For beginners, performance gains and improvements come easily.
If, however, you’re at or near the top of your game, you’ve likely exhausted all of the easy paths to improvement.
This is where we can help. Our performance training process deconstructs both the demands of your sport and the strengths and limitations within your physical potential. Using the information gleaned from our comprehensive assessment process we’ll craft a strategy for improvement on a number of fronts, demonstrating that even the best can get better via the accumulation of incremental gains in multiple areas.
Case Study 1:
Client: 55-year old scratch golfer
Performance Goals: Restore and increase distance
We found limited rotational capacity in the right hip which led to suboptimal loading of the power producing muscles of the right hip. This then led to an increased contribution from the trunk and arms. This contribution often decreased club head speed and promoted an outside-in swing path in this golfer.
This athlete’s limited cervical spine right rotation led to an early rise of the head as the club moved through impact toward the follow through.
Strategy: With this golfer, our early priorities were to restore passive range of motion to the right hip and cervical spine, particularly right cervical rotation and right hip internal rotation. Since flexibility without control is not useful, we trained him to improve his dynamic control of these new ranges. Once he demonstrated improved control of this new motion, we gradually added load, speed and other challenges that made him more capable of using this new functional range on the course.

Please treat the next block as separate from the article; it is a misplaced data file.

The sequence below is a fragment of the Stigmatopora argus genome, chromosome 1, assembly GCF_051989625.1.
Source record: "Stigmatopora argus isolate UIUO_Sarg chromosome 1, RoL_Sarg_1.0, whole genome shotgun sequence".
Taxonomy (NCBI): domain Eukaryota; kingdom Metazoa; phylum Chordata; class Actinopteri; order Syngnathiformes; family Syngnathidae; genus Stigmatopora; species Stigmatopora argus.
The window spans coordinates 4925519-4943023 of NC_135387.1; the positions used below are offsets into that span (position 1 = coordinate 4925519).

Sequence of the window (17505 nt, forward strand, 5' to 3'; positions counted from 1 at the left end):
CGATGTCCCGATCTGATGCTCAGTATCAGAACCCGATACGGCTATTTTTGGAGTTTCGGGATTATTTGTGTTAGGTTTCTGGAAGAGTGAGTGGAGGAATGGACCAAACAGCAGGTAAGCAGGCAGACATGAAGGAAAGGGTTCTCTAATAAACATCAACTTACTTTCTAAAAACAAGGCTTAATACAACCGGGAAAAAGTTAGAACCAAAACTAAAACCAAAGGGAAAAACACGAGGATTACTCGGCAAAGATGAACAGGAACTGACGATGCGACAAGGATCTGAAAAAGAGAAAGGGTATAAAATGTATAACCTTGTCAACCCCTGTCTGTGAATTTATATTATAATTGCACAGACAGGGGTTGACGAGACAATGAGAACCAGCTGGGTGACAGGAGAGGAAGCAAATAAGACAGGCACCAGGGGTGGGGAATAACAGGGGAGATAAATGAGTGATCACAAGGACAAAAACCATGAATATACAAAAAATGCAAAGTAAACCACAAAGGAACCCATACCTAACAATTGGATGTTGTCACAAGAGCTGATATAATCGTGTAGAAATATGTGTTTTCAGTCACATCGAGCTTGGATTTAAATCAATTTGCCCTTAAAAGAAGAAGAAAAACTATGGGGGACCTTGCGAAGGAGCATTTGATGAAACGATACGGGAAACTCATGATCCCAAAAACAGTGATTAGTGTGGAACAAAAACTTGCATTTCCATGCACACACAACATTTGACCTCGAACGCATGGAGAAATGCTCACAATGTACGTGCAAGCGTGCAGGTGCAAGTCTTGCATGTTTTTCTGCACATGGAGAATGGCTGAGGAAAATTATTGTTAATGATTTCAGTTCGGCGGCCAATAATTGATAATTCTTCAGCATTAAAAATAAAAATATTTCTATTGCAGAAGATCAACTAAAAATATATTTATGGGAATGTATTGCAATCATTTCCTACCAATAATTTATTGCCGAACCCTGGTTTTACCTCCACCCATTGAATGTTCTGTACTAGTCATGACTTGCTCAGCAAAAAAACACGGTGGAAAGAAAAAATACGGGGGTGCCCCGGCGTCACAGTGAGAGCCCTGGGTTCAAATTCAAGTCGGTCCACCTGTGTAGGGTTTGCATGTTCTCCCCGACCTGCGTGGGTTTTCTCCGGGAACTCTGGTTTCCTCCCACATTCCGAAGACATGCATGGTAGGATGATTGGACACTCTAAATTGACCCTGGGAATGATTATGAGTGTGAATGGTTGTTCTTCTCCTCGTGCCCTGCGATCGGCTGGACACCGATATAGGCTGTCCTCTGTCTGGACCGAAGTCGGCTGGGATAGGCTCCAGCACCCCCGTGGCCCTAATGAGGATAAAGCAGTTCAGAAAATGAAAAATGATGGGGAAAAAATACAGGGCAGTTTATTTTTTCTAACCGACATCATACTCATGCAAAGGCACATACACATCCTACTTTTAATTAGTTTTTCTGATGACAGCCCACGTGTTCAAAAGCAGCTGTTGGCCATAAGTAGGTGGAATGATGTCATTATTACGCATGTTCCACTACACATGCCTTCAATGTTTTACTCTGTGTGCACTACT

Case Study 2:
Client: 34-year old entrepreneur
Performance Goals: Dunk a basketball
This client’s training program had him incorporating strength training, as well as plyometrics. He needed three to four more inches of clearance in order to dunk a basketball.
Very limited ankle, hip and thoracic spine mobility.
Needed more dunking skill practice.
Strategy: With this athlete, we took into account his current strength training program but noticed it did not address his limited mobility nor the ability to generate power in the skill of actually attempting to dunk the ball. His plyometrics were done straight up without any approach steps so we progressed his training to incorporate jumps that added 1, 3 and 5 step approaches. This modification helped him learn how to create angles that would make the transfer of power into the ball more seamless. More importantly, we added significant focus to his thoracic spine and shoulder mobility, which added an additional inch or two of reach without adding anything to his vertical. We also added dynamic mobility work for his hips and ankles, which enabled him to generate more multidirectional power in his lower body.
I have been able to maintain flexibility and strength…..I love playing with golfers much younger and asking them how it feels to be outdriven by a 60 year old